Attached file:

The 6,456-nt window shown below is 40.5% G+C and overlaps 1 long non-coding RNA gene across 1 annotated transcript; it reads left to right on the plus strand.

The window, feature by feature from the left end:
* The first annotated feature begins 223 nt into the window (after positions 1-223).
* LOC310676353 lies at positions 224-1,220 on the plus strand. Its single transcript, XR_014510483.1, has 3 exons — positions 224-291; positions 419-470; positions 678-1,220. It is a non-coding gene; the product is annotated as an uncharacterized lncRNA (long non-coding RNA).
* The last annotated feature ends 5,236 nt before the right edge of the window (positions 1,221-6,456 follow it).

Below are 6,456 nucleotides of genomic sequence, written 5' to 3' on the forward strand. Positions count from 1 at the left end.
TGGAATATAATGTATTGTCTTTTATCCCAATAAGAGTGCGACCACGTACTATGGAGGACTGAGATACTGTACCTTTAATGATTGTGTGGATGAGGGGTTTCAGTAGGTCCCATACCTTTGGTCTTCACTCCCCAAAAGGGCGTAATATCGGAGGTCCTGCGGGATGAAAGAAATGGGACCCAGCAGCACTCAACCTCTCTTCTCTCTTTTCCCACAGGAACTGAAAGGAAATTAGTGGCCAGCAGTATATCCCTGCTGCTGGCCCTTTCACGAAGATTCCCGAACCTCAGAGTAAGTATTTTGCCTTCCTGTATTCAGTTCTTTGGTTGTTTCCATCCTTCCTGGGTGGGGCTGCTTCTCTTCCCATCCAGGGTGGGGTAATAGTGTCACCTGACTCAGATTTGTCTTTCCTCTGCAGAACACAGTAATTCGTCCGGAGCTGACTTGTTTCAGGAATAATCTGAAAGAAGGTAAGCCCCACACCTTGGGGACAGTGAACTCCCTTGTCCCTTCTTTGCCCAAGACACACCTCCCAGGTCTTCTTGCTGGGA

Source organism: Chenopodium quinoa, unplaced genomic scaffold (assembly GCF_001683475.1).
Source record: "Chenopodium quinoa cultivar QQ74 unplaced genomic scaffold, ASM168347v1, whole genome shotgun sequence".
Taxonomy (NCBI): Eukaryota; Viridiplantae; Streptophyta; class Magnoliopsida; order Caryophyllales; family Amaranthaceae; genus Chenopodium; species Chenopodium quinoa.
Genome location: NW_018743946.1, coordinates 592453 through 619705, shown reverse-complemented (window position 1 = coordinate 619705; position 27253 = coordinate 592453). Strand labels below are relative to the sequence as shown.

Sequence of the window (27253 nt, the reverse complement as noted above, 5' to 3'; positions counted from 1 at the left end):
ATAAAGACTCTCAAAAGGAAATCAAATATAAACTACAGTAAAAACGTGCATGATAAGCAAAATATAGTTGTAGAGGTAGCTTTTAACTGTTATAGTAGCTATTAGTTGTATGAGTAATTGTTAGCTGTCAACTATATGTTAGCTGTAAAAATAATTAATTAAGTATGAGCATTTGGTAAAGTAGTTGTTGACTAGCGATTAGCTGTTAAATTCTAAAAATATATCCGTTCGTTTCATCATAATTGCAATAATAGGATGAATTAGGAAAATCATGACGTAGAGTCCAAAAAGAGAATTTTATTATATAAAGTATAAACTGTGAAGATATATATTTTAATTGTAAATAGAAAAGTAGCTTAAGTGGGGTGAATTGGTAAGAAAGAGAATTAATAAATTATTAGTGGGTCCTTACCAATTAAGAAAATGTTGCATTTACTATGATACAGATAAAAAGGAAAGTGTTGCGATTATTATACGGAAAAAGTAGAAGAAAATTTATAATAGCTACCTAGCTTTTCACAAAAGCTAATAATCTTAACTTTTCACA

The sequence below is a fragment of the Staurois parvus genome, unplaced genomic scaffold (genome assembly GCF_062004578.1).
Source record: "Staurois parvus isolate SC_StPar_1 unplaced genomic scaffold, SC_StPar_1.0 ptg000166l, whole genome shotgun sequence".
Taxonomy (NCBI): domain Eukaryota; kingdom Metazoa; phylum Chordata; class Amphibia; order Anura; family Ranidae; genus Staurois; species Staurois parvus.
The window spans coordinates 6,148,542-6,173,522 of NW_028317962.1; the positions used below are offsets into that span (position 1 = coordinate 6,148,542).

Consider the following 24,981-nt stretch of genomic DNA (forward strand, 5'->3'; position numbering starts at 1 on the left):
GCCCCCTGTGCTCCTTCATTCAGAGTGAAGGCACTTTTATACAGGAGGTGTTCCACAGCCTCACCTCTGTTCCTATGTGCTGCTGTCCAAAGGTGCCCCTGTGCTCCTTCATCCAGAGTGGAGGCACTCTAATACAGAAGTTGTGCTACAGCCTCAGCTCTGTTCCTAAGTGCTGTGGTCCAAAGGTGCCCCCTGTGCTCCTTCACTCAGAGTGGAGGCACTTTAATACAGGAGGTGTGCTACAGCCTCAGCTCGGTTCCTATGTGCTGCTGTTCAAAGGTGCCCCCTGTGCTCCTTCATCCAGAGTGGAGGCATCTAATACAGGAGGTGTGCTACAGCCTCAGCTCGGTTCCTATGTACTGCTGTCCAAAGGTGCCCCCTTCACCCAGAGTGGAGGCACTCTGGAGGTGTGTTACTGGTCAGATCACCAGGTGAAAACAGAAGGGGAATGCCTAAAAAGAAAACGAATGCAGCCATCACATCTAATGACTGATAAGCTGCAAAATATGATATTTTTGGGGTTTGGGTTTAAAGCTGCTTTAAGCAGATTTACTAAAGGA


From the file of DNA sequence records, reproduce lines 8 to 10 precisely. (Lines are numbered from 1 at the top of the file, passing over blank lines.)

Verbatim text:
Source organism: Chenopodium quinoa, unplaced genomic scaffold (assembly GCF_001683475.1).
Source record: "Chenopodium quinoa cultivar QQ74 unplaced genomic scaffold, ASM168347v1, whole genome shotgun sequence".
Taxonomy (NCBI): Eukaryota; Viridiplantae; Streptophyta; class Magnoliopsida; order Caryophyllales; family Amaranthaceae; genus Chenopodium; species Chenopodium quinoa.